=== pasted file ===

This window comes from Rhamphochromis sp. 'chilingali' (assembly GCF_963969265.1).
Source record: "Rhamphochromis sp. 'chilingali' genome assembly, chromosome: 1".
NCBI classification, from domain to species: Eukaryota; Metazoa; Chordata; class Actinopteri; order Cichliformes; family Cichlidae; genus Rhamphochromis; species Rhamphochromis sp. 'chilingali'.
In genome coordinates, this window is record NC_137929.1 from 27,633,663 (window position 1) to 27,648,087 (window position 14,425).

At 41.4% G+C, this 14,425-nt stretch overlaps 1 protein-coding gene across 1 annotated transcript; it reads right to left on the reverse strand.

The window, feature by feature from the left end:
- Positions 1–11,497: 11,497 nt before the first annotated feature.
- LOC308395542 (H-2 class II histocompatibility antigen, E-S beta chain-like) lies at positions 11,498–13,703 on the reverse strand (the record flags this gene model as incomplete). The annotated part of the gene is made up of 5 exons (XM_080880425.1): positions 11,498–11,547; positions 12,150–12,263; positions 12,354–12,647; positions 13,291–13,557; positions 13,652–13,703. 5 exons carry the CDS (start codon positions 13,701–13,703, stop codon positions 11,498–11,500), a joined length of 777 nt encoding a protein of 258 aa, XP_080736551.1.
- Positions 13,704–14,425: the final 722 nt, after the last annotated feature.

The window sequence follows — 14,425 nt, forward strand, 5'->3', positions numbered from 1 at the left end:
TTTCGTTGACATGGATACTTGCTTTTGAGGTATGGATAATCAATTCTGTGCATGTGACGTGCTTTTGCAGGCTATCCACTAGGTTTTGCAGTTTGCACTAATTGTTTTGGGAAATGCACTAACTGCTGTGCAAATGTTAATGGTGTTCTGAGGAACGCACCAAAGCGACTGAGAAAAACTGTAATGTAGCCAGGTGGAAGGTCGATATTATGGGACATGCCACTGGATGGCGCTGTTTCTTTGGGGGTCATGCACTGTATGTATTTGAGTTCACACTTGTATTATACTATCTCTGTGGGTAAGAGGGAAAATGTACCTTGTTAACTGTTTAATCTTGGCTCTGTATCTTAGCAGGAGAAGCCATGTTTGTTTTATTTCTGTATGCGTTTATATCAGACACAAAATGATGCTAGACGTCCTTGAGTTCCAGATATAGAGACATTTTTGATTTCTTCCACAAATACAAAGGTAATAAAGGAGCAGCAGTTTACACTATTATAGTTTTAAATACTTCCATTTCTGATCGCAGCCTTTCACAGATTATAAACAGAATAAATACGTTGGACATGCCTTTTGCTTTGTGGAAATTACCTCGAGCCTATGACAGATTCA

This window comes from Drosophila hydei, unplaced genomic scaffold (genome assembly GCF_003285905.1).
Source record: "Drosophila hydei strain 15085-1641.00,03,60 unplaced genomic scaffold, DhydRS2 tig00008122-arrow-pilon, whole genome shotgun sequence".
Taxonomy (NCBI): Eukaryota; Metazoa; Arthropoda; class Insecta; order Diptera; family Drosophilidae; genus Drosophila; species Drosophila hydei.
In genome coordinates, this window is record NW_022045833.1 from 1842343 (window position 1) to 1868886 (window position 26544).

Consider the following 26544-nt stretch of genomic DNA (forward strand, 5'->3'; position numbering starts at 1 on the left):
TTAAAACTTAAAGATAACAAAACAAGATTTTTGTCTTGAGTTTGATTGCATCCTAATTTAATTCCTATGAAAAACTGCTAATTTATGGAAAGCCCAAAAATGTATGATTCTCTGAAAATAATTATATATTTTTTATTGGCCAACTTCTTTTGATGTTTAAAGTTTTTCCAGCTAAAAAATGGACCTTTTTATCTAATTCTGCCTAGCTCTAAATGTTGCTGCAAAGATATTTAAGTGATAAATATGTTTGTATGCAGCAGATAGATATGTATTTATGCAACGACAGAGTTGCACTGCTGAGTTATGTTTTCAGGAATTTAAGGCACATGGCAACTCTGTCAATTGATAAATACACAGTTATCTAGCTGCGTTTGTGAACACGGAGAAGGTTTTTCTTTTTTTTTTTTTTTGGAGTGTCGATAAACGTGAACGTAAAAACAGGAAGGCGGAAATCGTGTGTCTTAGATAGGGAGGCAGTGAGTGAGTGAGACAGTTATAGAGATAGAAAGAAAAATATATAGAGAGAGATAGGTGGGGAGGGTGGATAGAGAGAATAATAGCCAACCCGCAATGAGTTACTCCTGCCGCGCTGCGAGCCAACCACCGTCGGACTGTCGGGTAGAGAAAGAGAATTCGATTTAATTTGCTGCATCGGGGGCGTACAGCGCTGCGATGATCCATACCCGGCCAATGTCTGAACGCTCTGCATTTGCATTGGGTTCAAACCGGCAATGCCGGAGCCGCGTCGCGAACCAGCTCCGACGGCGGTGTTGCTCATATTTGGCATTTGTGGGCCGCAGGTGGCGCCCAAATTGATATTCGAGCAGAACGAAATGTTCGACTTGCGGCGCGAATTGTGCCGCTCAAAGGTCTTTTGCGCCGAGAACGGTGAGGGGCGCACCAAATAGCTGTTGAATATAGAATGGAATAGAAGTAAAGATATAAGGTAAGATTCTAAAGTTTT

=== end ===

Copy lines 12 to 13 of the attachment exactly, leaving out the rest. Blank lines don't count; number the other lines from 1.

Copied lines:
This window comes from Drosophila hydei, unplaced genomic scaffold (genome assembly GCF_003285905.1).
Source record: "Drosophila hydei strain 15085-1641.00,03,60 unplaced genomic scaffold, DhydRS2 tig00008122-arrow-pilon, whole genome shotgun sequence".